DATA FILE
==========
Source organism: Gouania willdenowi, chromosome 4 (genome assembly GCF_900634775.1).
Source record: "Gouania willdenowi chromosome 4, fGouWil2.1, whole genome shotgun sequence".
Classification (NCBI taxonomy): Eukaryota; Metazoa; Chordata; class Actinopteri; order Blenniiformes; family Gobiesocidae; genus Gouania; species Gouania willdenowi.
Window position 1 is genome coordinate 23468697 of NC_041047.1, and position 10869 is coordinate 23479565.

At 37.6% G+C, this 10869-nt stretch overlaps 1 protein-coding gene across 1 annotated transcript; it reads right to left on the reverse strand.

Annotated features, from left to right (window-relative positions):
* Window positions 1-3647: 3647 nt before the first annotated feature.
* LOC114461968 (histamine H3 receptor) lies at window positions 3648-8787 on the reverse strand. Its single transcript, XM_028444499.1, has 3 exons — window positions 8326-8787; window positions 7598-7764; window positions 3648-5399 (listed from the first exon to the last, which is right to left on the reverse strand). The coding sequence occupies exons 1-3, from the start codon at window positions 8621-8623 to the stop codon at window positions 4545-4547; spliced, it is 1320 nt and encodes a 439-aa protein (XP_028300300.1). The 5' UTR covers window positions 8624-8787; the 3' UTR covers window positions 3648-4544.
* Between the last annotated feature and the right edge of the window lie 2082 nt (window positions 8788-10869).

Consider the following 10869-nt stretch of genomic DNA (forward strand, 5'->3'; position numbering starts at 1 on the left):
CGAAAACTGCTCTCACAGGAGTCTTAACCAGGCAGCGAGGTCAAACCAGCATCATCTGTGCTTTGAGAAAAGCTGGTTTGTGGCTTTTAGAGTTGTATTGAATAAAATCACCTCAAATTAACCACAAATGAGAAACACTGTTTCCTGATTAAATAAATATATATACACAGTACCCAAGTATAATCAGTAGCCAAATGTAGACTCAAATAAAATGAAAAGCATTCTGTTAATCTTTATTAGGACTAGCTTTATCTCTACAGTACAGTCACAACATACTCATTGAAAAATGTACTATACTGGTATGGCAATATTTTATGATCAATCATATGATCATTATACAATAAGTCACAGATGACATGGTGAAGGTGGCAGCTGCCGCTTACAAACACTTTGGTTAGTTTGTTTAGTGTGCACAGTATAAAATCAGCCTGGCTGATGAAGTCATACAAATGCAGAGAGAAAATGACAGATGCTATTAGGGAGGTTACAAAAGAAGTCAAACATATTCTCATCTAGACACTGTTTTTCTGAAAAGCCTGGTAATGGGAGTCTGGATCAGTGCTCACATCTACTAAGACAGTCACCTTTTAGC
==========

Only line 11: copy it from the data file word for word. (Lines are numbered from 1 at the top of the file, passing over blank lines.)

CGAAAACTGCTCTCACAGGAGTCTTAACCAGGCAGCGAGGTCAAACCAGCATCATCTGTGCTTTGAGAAAAGCTGGTTTGTGGCTTTTAGAGTTGTATTGAATAAAATCACCTCAAATTAACCACAAATGAGAAACACTGTTTCCTGATTAAATAAATATATATACACAGTACCCAAGTATAATCAGTAGCCAAATGTAGACTCAAATAAAATGAAAAGCATTCTGTTAATCTTTATTAGGACTAGCTTTATCTCTACAGTACAGTCACAACATACTCATTGAAAAATGTACTATACTGGTATGGCAATATTTTATGATCAATCATATGATCATTATACAATAAGTCACAGATGACATGGTGAAGGTGGCAGCTGCCGCTTACAAACACTTTGGTTAGTTTGTTTAGTGTGCACAGTATAAAATCAGCCTGGCTGATGAAGTCATACAAATGCAGAGAGAAAATGACAGATGCTATTAGGGAGGTTACAAAAGAAGTCAAACATATTCTCATCTAGACACTGTTTTTCTGAAAAGCCTGGTAATGGGAGTCTGGATCAGTGCTCACATCTACTAAGACAGTCACCTTTTAGC